As I descended, the snow remained just as deep, but turned to a powdery, soft consistency. Even though I was now glad I had brought my snowshoes along, they seemed to be of little help in the deep and difficult snow. If I had not been tired enough from the mountain climb, this would certainly give me a workout.
I knew I was still going downhill toward the large basin up which I had ascended. That meant I had to be going the right direction. Still, I had been off the trail for a long time, and the deep snow was becoming frustrating and tiring. I stopped at one point and used my flashlight to figure out where I was on my topo map. I had figured it right: I was moving in the right direction. The tricky part would be finding a place to cross the creek at the bottom.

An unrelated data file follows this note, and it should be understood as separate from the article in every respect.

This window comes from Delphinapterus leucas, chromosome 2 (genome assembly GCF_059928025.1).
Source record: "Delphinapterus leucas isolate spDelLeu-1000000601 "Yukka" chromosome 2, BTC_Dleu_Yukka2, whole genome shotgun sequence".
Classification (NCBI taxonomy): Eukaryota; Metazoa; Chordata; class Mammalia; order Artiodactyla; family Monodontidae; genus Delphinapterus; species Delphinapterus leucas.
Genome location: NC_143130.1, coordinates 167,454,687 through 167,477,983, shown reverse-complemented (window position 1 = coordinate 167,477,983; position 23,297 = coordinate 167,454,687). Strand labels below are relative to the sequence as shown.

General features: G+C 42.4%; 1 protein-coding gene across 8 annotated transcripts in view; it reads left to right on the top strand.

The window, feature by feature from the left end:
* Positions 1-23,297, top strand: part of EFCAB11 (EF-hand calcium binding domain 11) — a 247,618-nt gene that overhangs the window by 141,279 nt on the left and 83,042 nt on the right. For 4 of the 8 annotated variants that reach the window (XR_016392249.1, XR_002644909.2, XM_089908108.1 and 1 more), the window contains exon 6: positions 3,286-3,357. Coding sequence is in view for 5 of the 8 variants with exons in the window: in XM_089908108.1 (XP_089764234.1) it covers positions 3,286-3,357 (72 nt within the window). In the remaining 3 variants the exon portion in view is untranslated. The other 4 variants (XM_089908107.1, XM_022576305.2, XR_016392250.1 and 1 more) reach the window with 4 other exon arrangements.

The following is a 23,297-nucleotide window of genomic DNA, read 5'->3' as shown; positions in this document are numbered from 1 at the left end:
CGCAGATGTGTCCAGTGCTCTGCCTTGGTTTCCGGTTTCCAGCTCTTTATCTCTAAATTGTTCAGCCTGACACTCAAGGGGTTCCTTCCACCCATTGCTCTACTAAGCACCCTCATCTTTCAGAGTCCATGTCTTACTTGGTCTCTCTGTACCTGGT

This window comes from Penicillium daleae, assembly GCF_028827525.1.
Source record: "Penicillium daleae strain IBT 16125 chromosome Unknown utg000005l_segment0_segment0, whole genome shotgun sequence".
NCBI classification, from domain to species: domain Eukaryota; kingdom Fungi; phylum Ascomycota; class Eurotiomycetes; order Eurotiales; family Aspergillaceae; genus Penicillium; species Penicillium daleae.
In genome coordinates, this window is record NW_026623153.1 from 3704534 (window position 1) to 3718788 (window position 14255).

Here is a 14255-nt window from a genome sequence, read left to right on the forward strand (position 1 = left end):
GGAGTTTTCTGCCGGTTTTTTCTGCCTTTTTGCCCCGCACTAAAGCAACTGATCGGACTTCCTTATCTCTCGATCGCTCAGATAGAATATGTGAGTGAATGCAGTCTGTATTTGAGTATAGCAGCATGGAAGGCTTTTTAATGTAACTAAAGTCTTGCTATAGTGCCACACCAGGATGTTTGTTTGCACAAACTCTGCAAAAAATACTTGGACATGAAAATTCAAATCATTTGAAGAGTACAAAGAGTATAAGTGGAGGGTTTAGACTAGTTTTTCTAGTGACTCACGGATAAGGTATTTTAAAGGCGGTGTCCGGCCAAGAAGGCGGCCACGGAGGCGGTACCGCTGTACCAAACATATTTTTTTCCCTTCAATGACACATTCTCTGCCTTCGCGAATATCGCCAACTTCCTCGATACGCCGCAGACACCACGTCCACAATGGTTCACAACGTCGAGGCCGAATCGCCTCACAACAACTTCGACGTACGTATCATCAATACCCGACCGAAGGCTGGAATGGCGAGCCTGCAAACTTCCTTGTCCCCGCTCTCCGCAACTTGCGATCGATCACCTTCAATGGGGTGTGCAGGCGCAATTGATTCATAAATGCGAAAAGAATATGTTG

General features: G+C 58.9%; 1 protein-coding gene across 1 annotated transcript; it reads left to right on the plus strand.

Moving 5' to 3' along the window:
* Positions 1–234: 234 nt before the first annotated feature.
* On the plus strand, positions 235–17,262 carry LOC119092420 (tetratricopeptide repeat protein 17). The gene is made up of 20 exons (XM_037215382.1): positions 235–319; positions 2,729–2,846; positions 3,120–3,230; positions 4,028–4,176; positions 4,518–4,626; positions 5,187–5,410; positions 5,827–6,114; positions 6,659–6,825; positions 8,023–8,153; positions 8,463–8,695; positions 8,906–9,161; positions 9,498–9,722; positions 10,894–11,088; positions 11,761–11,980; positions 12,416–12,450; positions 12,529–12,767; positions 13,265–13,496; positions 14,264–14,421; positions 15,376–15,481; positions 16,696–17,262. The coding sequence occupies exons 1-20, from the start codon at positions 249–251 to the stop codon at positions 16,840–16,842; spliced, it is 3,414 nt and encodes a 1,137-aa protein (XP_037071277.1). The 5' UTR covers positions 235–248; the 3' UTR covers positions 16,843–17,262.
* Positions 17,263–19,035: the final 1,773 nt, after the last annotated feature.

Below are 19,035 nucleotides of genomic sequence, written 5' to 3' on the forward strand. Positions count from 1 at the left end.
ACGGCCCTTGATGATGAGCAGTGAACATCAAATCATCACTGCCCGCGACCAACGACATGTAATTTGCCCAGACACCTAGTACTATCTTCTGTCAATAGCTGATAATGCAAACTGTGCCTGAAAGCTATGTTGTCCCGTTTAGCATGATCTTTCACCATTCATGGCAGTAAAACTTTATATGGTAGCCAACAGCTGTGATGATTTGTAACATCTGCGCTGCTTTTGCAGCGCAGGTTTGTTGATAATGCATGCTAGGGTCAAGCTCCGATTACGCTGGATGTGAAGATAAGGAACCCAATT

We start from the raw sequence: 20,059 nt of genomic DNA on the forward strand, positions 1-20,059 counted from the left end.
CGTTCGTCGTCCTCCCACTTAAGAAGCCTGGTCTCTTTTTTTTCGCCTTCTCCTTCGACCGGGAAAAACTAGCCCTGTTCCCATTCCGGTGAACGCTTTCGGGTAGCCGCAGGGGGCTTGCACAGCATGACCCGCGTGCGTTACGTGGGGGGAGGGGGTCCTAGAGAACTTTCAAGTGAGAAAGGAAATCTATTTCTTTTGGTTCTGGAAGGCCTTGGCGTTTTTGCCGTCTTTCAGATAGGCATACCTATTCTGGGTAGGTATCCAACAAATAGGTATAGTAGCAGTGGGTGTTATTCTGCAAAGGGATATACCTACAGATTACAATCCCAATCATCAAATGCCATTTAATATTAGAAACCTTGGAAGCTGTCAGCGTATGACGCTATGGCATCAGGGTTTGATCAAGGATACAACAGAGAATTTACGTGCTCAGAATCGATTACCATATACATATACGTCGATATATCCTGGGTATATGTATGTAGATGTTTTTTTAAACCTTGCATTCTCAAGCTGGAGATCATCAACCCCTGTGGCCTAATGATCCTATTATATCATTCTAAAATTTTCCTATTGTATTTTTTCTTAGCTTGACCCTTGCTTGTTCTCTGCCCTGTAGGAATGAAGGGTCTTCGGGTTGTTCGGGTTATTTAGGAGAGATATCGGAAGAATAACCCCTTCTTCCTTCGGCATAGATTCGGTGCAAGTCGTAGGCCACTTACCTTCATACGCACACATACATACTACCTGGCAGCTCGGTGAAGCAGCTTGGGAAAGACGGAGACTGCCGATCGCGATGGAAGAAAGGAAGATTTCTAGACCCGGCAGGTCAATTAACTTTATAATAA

Sure enough, it wasn’t long before I made it to the creek. The snow was so deep here I was afraid of getting too close to the steep, unseen bank and falling through into the ice cold water. It took only a few minutes to find a log down across the creek. A dead fir tree, it was covered with broken branches. These were good to hold on to, but they were difficult to get my snowshoes around, and my ice ax and strap kept catching on them, making forward progress outrageously difficult.
Finally on the other side of the creek, I took only a few steps and saw tracks ahead of me. The trail! I had crossed the creek where one of the few switchbacks came so close to the flowing water! I thanked God for this break, and then started down the trail. I had been off-trail for an hour, and walking on top of the hard-packed snow made a world of difference! I didn’t stop the rest of the way out to my jeep, arriving twelve exhausting hours from when I had started. So much for 4 PM!